Court name
Supreme Court of Uganda
Judgment date
16 July 2003

Mohan Musisi Kiwanuka v Asha Chand (Civil Appeal-2002/14) [2003] UGSC 27 (16 July 2003);

Cite this case
[2003] UGSC 27

IN THE SUPREME COURT OF UGANDA

HOLDEN AT MENGO

Coram: Oder, Tsekooko, Karokora, Mulenga, and Kato JJSC

CIVIL APPEAL NO. 14 OF 2002
BETWEEN

MOHAN MUSISI KIWANUKA ::::::::::::::::::::::::::::::::::::::::::: APPELLANT

AND

ASHA CHAND ::::::::::::::::::::::::::::::::::::::::::::::::::::::::::::::::::::: RESPONDENT

(Appeal from the judgment of the Court of Appeal of Uganda (Mukasa-Kikonyogo DCJ, Engwau, Twinomujuni JJA) at Kampala, dated 8th May 2002 in Civil Appeal No. 53 of 2001).

JUDGMENT OF MULENGA JSC

This appeal originates from a counter-claim in High Court Civil Suit No. 1/94. The main suit was instituted by Mohan Musisi Kiwanuka, "the appellant" claiming that he was lawful owner of Plot No. 2 Impala Avenue, Kampala, "the suit property", and praying for, inter alia an order restraining Asha Chand, "the respondent", from interfering with his rights over the suit property. The respondent defended the suit claiming inter alia that she was entitled to the suit property. She counter-claimed for vacant possession and mesne profits. The suit was dismissed for want of prosecution. Upon trial of the counter-claim, judgment was entered for the respondent for vacant possession, shs 183 million as mesne profits for the period up to 16 Sept.'02 and further mesne profits, at the rate of shs. 1.75 million per month, until vacant possession. She was awarded interest and costs. The Court of Appeal upheld that decision; hence this appeal.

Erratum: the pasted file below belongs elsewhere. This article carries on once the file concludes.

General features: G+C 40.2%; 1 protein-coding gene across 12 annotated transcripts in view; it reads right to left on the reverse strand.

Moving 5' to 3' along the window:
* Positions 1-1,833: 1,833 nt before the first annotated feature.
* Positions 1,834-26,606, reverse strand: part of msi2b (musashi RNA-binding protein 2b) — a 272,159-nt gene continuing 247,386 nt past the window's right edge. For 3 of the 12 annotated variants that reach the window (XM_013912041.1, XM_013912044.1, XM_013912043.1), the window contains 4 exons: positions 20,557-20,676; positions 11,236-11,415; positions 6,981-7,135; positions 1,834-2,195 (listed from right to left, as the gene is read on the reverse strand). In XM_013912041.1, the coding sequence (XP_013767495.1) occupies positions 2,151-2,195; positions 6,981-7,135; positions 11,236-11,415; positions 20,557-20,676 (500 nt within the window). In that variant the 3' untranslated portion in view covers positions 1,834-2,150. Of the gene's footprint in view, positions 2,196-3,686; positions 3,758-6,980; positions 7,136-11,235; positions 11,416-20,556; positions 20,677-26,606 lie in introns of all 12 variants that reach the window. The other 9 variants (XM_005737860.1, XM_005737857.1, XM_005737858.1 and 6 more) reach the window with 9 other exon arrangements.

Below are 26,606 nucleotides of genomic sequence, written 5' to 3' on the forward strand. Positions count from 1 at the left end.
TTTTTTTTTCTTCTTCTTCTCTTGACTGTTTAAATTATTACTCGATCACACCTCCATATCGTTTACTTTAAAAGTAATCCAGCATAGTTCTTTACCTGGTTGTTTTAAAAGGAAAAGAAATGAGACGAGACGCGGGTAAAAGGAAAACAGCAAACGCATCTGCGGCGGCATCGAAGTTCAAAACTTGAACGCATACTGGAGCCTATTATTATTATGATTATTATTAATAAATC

The suit property is expropriated property under provisions of the Expropriated Properties Act, 1982, "the Act". The dispute over the property centres on two competing certificates the Minister of Finance, "the Minister", issued to the parties to the dispute. First, on 24 June '91, the Minister issued Certificate of Purchase No 0039, "the purchase certificate", to the appellant as purchaser of the suit property. Then on 16th Sept '93, the Minister issued Certificate Authorising Repossession No. 1643, "the repossession certificate", to Karam Chand, as former owner of the same property. The respondent is widow and executrix of the will of Karam Chand. She was sued and she counter-claimed in that capacity. In the background to this appeal, are several suits and applications to which I have to refer because of their substantial impact on the out come of the counter-claim. For clarity I will first summarise the facts related to the issuance of the two certificates, and then refer to the said suits and applications.


The Certificates